The High Court has rejected an argument that it should not order indemnity costs against a defendant because he was a litigant in person.
His Honour Judge Matthews, sitting in Bristol as a High Court judge, said the defendant had acted as someone who had “no sense of responsibility to the system”.
In the substantive case, the judge decided that the defendant’s request for copy documents or inspection under section 116 of the Companies Act 2006 was invalid, and in addition was not made for a proper purpose.
In the follow-up ruling, Sir Henry Royce Memorial Foundation v Hardy  EWHC 817 (Ch), he held that the claimant should have its costs as a result.
Arguing for indemnity costs, the claimant said the defendant’s conduct of the case, including taking every possible point, escalated costs, and that his correspondence included offensive remarks.
HHJ Matthews said: “I have been referred to some examples of the latter, which show the defendant (on his own admission) to be using intemperate language, and (in my reading) in a rather condescending manner.
“In my judgment, this behaviour is unnecessary, and indeed counter-productive, because more time and resources are then spent on dealing with these problems of tone and language than in addressing the real issues in the case.”
HHJ Matthews highlighted the 185 emails or letters sent by the defendant to the claimant or its solicitors. “At bottom, this is a straightforward claim based on a request for inspection or copy of the members register. It does not require such disproportionate efforts on the part of the defendant.”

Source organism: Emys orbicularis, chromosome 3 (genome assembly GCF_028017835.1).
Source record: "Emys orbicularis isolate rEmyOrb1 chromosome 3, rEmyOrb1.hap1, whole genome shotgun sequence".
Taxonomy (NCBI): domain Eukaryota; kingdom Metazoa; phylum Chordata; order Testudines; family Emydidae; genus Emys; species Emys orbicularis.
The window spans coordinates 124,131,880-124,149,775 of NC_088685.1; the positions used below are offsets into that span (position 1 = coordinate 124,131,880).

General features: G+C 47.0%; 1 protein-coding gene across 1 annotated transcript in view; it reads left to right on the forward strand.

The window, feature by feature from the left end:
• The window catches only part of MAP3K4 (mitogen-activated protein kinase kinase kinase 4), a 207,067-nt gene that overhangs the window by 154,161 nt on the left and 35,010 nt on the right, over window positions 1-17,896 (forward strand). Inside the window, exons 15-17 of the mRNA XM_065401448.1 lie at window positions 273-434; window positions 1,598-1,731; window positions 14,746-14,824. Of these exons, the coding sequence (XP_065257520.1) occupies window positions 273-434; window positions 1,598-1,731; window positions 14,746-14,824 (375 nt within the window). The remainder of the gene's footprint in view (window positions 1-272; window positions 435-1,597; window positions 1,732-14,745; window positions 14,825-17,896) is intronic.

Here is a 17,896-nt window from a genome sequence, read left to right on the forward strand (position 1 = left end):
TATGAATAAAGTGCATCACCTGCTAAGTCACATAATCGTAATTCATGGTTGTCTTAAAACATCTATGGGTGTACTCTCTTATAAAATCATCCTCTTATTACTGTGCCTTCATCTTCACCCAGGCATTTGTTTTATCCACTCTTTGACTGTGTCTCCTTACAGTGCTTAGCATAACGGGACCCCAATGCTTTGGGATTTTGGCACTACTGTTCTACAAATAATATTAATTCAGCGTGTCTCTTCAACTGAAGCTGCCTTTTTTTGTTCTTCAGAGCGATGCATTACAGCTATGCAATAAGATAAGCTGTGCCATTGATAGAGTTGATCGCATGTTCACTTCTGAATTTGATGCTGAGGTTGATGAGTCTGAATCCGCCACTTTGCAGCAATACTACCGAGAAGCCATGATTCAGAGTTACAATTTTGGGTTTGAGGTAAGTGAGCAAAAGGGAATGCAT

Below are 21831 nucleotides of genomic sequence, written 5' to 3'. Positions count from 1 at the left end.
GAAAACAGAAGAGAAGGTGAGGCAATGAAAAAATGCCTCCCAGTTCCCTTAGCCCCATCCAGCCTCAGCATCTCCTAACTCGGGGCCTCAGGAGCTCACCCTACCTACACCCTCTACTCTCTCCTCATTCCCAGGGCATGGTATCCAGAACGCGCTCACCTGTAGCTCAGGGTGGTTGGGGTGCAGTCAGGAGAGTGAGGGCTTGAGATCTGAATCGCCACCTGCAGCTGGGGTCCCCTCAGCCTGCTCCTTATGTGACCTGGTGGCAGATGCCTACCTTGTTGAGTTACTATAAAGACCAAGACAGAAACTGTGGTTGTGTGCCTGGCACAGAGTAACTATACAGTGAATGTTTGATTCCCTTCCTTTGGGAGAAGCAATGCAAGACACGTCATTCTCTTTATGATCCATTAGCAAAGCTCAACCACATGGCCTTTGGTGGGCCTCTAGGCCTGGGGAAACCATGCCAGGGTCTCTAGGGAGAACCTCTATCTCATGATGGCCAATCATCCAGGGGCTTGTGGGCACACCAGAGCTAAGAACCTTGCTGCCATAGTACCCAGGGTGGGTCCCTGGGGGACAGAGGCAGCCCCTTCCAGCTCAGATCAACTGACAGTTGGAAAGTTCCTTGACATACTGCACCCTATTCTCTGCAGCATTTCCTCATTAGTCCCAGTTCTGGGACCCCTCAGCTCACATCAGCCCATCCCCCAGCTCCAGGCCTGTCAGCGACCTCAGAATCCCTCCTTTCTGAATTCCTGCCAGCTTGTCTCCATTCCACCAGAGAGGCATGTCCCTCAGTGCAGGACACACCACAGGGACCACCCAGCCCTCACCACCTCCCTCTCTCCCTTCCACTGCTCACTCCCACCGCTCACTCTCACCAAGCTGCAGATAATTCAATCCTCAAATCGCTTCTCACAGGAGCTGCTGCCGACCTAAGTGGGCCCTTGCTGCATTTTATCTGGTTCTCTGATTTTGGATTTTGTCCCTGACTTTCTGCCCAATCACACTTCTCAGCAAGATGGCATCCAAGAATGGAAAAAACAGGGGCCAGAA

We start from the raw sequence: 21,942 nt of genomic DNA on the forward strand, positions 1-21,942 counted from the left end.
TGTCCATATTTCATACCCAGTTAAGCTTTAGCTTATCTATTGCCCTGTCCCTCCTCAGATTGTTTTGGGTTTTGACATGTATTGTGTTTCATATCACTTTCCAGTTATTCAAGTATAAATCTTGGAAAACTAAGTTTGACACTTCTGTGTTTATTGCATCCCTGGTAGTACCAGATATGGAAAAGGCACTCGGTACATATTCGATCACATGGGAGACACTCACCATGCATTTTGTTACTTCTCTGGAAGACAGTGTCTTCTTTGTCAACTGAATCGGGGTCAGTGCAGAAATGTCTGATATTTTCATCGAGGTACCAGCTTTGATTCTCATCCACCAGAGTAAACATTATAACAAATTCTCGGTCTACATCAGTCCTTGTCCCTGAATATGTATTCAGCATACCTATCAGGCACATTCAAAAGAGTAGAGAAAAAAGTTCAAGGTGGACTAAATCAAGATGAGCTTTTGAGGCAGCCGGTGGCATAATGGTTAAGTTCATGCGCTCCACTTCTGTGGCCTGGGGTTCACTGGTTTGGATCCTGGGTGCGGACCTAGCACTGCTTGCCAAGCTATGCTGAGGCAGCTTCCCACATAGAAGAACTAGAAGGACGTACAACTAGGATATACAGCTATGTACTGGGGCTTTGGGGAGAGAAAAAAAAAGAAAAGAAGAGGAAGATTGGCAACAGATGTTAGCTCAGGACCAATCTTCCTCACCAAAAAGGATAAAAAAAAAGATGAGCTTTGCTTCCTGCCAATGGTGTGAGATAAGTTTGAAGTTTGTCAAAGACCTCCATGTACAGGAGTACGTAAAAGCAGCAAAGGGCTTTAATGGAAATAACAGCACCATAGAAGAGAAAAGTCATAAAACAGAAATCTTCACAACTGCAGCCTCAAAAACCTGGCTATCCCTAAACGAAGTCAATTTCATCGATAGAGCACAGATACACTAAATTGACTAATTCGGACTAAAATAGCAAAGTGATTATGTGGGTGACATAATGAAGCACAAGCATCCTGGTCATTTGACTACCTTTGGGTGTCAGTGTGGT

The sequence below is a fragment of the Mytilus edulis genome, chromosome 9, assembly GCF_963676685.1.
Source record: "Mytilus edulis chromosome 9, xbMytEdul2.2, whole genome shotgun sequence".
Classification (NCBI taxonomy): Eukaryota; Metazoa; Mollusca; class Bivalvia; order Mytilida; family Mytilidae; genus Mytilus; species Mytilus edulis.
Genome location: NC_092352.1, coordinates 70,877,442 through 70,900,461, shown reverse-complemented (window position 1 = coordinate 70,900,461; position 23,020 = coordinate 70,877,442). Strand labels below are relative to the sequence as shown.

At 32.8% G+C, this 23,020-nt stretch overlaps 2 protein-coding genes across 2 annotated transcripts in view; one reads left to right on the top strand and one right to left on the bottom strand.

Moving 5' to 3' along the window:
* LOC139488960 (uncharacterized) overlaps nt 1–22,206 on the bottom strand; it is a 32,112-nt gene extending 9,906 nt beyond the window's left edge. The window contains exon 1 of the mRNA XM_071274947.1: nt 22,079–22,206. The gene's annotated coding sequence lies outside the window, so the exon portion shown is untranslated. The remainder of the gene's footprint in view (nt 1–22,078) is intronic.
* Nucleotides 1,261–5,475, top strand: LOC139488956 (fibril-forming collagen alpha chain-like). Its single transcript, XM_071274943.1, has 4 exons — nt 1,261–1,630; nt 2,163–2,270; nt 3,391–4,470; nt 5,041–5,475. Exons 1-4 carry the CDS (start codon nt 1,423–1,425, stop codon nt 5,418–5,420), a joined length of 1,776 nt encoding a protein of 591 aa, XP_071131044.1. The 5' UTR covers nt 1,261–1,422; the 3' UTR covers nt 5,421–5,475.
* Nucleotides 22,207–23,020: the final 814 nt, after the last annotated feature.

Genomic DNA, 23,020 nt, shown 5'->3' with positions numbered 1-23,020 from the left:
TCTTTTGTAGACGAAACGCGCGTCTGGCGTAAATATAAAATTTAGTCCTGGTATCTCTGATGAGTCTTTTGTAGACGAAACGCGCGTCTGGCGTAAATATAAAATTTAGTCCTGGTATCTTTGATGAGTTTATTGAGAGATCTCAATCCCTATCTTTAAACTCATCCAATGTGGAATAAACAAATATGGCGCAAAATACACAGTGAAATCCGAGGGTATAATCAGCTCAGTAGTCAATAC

The claimant also made “serious allegations” which were not upheld at trial.
The judge said: “My overall assessment is that the conduct of the defendant in the present case was well out of the norm, in the way he approached the inter partes correspondence, and in the language and tone that he employed in conducting it, in the way that he attempted to put in large amounts of irrelevant material as evidence, and in the way that he made unsupported accusations of serious offences against the claimant and its directors.”
That the defendant was a litigant in person did not “excuse” him. “There are not two sets of rules for litigation in this jurisdiction, one for represented litigants and one for unrepresented…
“In any event, the evidence has disclosed that the defendant is intelligent and articulate, and an experienced litigant in person, with access to legal resources.
“The problem is that, being neither professionally trained nor qualified as a lawyer, he has no sense of responsibility to the system, no duty of the kind that would be owed by a lawyer to the court (and sanctioned if breached), and no professional reputation to lose. In my judgment, this is a clear case for costs to be assessed on the indemnity basis, and I will so order.”
However, HHJ Matthews refused the claimant’s application for summary assessment given the size of the costs claimed: £111,088 for the solicitors, and £22,700 for counsel.
“While these figures may turn out to be justified, they are somewhat larger than I would have expected for what is essentially a short point under the Companies Act. I think in this case justice demands that there be a detailed assessment of those costs.”
But he ordered an interim payment on account of 60%.
Charlie Newington-Bridges (instructed by Willans) for the claimant. The defendant appeared in person.